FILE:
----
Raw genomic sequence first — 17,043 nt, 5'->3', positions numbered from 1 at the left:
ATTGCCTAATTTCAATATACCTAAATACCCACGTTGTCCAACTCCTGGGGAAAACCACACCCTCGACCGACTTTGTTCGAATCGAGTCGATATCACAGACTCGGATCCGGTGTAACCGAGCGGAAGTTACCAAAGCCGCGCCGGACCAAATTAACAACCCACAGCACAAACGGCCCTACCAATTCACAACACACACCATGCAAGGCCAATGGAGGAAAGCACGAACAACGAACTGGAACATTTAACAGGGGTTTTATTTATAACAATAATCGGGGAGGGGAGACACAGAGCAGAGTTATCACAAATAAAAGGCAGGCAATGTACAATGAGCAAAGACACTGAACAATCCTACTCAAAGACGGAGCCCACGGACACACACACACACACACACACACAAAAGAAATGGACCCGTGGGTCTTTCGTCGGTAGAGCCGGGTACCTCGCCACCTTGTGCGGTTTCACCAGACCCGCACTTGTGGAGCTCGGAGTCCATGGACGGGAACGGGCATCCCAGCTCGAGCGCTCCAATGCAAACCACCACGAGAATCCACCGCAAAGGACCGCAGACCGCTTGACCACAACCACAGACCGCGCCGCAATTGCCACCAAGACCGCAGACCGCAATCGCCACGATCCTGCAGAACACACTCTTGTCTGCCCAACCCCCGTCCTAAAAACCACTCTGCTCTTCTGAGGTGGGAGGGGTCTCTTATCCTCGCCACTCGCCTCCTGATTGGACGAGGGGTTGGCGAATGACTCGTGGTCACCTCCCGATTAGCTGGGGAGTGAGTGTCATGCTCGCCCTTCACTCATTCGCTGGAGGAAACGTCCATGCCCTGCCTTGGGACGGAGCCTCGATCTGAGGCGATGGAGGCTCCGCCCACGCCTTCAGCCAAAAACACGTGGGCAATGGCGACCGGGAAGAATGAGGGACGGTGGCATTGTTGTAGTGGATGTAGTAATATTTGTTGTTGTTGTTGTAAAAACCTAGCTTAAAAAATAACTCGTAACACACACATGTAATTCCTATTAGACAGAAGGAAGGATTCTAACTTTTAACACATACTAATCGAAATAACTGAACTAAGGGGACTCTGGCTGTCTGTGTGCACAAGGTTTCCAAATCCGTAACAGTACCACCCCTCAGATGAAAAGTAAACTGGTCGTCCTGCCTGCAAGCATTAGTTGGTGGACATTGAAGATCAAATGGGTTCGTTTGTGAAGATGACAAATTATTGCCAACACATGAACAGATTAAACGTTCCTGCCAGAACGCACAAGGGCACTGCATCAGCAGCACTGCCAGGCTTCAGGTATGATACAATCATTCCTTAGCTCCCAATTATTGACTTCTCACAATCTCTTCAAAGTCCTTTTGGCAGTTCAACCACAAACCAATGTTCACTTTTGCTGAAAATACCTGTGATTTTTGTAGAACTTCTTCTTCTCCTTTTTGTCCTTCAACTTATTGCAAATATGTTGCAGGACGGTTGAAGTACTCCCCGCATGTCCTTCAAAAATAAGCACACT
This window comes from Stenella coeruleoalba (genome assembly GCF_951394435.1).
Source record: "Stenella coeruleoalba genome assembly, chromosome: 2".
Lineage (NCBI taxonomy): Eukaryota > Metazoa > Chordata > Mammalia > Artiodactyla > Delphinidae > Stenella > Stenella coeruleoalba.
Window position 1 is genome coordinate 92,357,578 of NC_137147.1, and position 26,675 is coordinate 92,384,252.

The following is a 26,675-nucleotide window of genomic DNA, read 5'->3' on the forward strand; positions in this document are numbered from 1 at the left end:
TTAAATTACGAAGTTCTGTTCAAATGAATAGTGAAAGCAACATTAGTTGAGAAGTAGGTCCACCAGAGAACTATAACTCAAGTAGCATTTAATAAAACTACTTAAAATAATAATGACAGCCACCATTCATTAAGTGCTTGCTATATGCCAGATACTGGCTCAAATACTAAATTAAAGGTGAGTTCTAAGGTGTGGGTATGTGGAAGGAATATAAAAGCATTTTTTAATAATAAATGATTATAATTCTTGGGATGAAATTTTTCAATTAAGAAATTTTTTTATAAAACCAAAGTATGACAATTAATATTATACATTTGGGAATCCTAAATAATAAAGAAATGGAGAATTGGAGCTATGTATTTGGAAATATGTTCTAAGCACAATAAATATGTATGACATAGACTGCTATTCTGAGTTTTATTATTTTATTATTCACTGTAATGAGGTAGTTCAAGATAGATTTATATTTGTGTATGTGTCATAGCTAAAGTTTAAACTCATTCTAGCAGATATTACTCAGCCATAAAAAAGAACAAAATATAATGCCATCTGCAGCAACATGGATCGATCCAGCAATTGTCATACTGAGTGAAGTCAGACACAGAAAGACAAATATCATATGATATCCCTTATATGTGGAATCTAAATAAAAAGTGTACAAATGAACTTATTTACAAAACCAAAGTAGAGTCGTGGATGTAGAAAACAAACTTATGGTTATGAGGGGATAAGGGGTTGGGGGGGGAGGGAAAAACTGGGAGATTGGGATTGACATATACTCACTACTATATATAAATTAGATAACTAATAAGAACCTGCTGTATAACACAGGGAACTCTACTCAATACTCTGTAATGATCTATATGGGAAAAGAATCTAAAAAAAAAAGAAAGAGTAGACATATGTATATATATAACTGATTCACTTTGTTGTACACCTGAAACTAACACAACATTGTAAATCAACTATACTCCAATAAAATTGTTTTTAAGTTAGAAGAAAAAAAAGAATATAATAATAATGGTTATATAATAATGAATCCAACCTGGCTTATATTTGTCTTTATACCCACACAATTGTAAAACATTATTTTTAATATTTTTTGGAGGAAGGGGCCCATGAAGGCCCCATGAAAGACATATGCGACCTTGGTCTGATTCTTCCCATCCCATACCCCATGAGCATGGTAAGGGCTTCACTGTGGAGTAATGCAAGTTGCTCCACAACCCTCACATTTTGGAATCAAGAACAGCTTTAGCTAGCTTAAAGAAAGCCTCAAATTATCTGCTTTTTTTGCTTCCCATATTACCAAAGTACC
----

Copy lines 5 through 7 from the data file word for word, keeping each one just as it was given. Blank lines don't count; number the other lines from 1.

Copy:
Lineage (NCBI taxonomy): Eukaryota > Metazoa > Chordata > Mammalia > Artiodactyla > Delphinidae > Stenella > Stenella coeruleoalba.
Window position 1 is genome coordinate 92,357,578 of NC_137147.1, and position 26,675 is coordinate 92,384,252.

The following is a 26,675-nucleotide window of genomic DNA, read 5'->3' on the forward strand; positions in this document are numbered from 1 at the left end: